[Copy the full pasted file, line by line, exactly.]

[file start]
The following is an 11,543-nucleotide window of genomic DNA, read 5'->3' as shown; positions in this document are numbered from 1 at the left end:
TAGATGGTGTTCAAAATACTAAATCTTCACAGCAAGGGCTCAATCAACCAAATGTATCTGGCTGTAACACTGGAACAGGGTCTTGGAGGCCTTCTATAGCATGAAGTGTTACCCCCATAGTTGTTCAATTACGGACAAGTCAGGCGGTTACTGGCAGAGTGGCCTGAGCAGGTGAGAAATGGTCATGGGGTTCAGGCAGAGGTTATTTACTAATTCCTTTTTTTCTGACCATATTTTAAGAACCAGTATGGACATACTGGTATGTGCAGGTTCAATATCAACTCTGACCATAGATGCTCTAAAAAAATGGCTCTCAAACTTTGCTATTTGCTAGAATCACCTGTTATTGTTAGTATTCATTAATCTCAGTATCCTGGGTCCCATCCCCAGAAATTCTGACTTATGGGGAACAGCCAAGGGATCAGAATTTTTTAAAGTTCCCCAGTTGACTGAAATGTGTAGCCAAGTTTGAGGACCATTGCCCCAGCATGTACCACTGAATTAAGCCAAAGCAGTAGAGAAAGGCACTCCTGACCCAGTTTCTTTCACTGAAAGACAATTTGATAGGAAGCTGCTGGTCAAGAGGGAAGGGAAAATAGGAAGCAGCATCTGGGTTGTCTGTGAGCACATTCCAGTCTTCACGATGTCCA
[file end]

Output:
The following is an 11,543-nucleotide window of genomic DNA, read 5'->3' as shown; positions in this document are numbered from 1 at the left end:
TAGATGGTGTTCAAAATACTAAATCTTCACAGCAAGGGCTCAATCAACCAAATGTATCTGGCTGTAACACTGGAACAGGGTCTTGGAGGCCTTCTATAGCATGAAGTGTTACCCCCATAGTTGTTCAATTACGGACAAGTCAGGCGGTTACTGGCAGAGTGGCCTGAGCAGGTGAGAAATGGTCATGGGGTTCAGGCAGAGGTTATTTACTAATTCCTTTTTTTCTGACCATATTTTAAGAACCAGTATGGACATACTGGTATGTGCAGGTTCAATATCAACTCTGACCATAGATGCTCTAAAAAAATGGCTCTCAAACTTTGCTATTTGCTAGAATCACCTGTTATTGTTAGTATTCATTAATCTCAGTATCCTGGGTCCCATCCCCAGAAATTCTGACTTATGGGGAACAGCCAAGGGATCAGAATTTTTTAAAGTTCCCCAGTTGACTGAAATGTGTAGCCAAGTTTGAGGACCATTGCCCCAGCATGTACCACTGAATTAAGCCAAAGCAGTAGAGAAAGGCACTCCTGACCCAGTTTCTTTCACTGAAAGACAATTTGATAGGAAGCTGCTGGTCAAGAGGGAAGGGAAAATAGGAAGCAGCATCTGGGTTGTCTGTGAGCACATTCCAGTCTTCACGATGTCCA